Invitation to the Dance
Mayor Bloomberg, who helped make it happen, says it’s “whatever you want it to be,” and one thing it can be is a kind of choreography. Going under the arch, or through the gate, or in and out the window, is one of the most familiar moves in social and folk dancing, and Christo and Jeanne-Claude have all New York going through the gates in Central Park. This is social dance, for sure, in that it has brought together every class of New Yorker and tourist. But it is also pure pleasure, an aesthetic experience in motion.
The Gates are not for gazing at: they can look garish and klunky from a distance. They are constructed to go under and look through. And this is where the art happens—in the interaction of moving bodies and minds with a moving object, and the environment of Central Park, itself a work of art, and the city that frames it.
With the wind at your back on a blustery day, the saffron fabrics feel like sails straining ahead, pulling you forward. Going into the wind they can be the wings of a mother hen, gathering in her chicks. Looking up as one billows above you, you catch a calligraphy of black boughs against a brilliant blue sky. Looking ahead, you see a new brush painting, this one in shadow, a bare branch shifting on the sunlit canvas.
Then there are the parkscapes and the cityscapes: Around the Harlem Meer, the artists have placed gates at a right angle to the path, directly facing the water. Stop here and look at the lake, they tell you. It is flat water shimmering, with a thin skin of ice offshore, hills and trees in the near distance, then the changing sky. My brother and I walked the length and breadth of the park (the first time either of us has done that) and when we made our exit to Columbus Circle, the last fabric flapped high in a gust of wind, revealing the whole Time-Warner headquarters, two gleaming glass vaults separated by a slice of blue sky.
Twenty-five years of inspiration, planning and haggling between the artists and the city have yielded choices so well-thought-out that they seem inevitable. The prime example is the fabric itself: light enough to float on the wind, but strong enough to resist it; translucent enough to let the sun glow through, but opaque enough to shield our eyes; high enough to peek under, but low enough to reach on tiptoe and touch.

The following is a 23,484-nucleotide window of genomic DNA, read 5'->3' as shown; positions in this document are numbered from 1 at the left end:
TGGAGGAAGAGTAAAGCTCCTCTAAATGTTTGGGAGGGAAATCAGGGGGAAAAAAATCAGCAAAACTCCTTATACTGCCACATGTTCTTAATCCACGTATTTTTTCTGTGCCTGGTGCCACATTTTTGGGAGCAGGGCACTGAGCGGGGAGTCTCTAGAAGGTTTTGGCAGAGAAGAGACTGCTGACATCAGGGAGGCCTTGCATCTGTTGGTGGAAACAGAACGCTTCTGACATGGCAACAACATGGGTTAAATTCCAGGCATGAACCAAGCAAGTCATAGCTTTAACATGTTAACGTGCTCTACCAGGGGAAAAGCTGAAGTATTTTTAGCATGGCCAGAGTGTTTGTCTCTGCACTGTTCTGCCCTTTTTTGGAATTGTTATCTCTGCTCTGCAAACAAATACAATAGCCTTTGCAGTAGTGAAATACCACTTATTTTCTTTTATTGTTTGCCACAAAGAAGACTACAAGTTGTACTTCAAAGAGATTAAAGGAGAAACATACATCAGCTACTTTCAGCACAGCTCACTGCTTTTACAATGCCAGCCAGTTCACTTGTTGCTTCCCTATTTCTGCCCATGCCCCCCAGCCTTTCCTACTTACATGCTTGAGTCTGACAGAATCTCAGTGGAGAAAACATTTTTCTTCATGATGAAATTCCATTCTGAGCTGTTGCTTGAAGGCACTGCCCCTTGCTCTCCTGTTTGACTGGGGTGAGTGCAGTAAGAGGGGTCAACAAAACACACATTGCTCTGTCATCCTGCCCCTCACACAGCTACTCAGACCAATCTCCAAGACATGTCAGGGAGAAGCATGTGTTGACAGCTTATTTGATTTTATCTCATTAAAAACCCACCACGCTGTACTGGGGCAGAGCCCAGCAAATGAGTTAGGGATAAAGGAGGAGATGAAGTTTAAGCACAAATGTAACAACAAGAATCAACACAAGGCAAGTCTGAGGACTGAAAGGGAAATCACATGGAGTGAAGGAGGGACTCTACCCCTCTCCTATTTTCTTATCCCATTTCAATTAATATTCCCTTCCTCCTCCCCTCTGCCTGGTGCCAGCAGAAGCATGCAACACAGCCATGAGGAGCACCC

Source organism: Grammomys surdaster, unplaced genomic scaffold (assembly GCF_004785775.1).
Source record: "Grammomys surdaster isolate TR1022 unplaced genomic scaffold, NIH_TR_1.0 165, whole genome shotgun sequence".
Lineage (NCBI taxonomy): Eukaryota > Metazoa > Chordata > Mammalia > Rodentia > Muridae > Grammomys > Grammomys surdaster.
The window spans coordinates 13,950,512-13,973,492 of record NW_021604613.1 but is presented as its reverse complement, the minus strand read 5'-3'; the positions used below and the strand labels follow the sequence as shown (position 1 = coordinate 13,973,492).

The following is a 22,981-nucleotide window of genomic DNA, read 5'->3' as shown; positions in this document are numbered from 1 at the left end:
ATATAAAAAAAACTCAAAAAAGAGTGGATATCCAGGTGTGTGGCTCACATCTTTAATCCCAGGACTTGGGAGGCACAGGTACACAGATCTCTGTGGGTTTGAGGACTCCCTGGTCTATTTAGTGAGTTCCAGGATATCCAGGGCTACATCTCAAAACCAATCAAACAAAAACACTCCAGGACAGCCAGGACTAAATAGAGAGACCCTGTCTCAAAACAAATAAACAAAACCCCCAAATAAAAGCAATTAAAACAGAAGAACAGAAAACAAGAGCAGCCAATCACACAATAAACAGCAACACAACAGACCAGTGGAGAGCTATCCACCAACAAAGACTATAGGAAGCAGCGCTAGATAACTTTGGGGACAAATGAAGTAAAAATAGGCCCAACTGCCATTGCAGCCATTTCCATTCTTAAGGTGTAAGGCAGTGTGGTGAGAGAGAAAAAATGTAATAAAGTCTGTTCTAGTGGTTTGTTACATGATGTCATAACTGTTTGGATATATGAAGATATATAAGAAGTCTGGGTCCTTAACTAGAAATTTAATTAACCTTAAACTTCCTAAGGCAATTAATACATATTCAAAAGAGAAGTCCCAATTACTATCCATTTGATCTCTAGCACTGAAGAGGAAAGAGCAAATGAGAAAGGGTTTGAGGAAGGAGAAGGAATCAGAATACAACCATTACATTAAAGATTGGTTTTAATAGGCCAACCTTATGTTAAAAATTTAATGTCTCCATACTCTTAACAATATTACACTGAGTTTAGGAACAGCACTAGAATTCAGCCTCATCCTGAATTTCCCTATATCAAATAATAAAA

Maybe the best choice of all is the timing; there’s a reason why the birds begin to sing around Valentine’s Day. Mid-February in New York is a flood of light, the illumination that precedes spring. The slanting sunlight is similar to late October’s, but now the trees are bare. It’s the interplay of blue sky, sunlit orange sails, and black branches that provide the most brilliant effects.
If I had to express a reservation, it would be about the frames. The orange color doesn’t work as well on steel as on fabric. But I can’t really think of a better color, and I don’t feel like complaining, anyway. Christo and Jeanne-Claude have put me, and many others, in a mildly rapturous mood of compliance.
Two kinds of people don’t like “The Gates”: art snobs and nature nuts. Their arguments are unassailable. The art lovers say it’s vulgar, excessive, simplistic, dumb. The nature lovers say you can’t improve on trees. It’s true, but you can call attention to them, and that’s what Christo and Jeanne-Claude have smashingly succeeded in doing: The Gates are little in themselves, but much as an invitation—to walk, to keep walking, to look at the world for once through saffron-colored frames. Then look at it again after they’re gone, and you may see something new.
Zen riddle: When a flag moves in the wind, which is it that moves, the flag or the wind?
Answer: the mind moves.
Photos: Angus Phillips.